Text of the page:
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Chemical Formula: C13H24N2S
N,N'-dicyclohexylthiourea is a chemical intermediate used in the production of dicyclohexylcarbodimide, a reagent used in the synthesis of peptide and phosphodiester internucleotide bonds.
A bioassay of N,N'-dicyclohexylthiourea for possible carcinogenicity was conducted by administering the test chemical in feed to Fischer 344 rats and B6C3F1 mice.
Groups of 50 rats and 50 mice of each sex were administered N,N'-dicyclohexylthiourea at one of two doses, either 25,000 or 50,000 ppm, for 109 weeks for rats or 104 weeks for mice. Matched controls consisted of 50 untreated rats or 50 untreated mice of each sex.
Mean body weights of male rats and male mice were unaffected by the compound, whereas mean body weights of the females of each species showed mild dose-related retardation over the bioassay period, when compared with the matched controls. Survival was sufficient to termination of the study in all groups of both rats and mice for the development of late-appearing tumors.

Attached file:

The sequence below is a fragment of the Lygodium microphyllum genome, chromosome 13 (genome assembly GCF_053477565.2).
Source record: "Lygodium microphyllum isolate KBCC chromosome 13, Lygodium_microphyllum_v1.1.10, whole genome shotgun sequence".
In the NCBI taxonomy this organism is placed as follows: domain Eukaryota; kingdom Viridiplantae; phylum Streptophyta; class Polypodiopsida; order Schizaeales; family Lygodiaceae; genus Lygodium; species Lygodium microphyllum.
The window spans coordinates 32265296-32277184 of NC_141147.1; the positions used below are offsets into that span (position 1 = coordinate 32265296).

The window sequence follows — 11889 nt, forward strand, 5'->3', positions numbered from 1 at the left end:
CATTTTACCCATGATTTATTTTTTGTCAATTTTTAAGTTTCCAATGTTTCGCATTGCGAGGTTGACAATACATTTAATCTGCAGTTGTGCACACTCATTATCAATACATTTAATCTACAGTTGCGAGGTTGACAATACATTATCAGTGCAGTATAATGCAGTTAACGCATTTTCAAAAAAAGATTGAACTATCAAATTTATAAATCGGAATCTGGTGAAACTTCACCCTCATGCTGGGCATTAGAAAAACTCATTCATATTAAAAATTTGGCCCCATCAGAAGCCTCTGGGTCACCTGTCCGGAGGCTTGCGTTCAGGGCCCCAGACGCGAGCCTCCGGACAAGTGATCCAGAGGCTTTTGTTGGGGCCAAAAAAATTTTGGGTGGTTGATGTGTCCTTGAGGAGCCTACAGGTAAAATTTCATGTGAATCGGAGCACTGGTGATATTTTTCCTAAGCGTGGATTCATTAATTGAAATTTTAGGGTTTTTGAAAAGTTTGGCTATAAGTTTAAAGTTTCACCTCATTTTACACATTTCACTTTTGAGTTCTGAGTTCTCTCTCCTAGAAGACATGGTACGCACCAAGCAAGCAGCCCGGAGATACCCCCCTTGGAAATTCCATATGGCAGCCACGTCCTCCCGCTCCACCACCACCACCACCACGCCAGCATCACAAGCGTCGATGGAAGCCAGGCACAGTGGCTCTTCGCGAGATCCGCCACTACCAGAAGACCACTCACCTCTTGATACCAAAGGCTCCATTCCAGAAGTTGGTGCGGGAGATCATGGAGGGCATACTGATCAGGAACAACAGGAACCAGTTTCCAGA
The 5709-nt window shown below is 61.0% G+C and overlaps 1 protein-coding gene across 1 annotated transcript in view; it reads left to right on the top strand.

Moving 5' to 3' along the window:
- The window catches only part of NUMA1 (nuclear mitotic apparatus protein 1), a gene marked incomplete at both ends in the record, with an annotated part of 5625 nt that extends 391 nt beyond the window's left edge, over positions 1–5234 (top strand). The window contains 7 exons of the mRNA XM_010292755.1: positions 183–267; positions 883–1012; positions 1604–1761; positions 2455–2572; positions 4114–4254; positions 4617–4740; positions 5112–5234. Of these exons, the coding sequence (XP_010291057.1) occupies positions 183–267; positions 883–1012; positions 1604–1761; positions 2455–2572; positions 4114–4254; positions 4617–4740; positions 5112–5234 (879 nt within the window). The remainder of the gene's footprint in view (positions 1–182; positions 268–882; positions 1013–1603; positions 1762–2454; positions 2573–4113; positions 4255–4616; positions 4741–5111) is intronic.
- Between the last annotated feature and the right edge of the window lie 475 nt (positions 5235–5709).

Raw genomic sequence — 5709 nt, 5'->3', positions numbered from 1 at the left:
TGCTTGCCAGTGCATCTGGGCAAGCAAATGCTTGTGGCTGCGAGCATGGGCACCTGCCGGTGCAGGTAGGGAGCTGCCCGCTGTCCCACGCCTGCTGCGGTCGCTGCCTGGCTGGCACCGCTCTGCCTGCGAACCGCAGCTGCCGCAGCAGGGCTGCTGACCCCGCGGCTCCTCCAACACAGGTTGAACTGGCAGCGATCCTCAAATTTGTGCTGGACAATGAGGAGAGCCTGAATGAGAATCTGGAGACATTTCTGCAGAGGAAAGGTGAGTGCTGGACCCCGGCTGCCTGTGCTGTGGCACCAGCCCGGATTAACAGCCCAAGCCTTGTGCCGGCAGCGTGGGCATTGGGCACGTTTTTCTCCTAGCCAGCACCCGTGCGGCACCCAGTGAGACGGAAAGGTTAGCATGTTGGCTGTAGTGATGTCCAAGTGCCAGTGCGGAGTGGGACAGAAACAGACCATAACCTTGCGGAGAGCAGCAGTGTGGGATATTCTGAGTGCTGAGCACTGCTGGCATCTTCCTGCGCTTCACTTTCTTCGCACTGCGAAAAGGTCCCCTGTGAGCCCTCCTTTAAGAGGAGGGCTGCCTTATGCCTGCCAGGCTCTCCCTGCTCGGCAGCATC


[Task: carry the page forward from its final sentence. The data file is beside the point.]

In male rats there was an increased incidence of hyperplasia of the follicular cells of the thyroid (males: controls 3/43, low-dose 16/49, high-dose 15/49; females: controls 1/48, low-dose 7/48, high-dose 5/49). The incidences of tumors of the follicular cells of the thyroid, although increased among the dosed male rats, were not statistically significant in either sex.
In mice, a variety of neoplasms of the type usually encountered in the B6C3F1 strain were observed in both dosed and control animals. None of the tumors occurred at statistically significant incidences. Follicular-cell hyperplasia of the thyroid was observed at an increased incidence in both the dosed males and females (males: controls 3/39, low-dose 12/46, high-dose 9/45; females: controls 8/38, low-dose 22/46, high-dose 21/46).
An increase in proliferative lesions of the follicular cells of the thyroid was associated with the administration of N,N'-dicyclohexylthiourea in both Fischer 344 rats and B6C3F1 mice. However, because statistical significance was not achieved and because thyroid tumors are not rare, spontaneous lesions in these strains of animals and occur with a variable incidence, it is concluded that under the conditions of this bioassay, N,N'-dicyclohexylthiourea was not demonstrated to be carcinogenic in either species.
Levels of Evidence of Carcinogenicity:
Report Date: 1978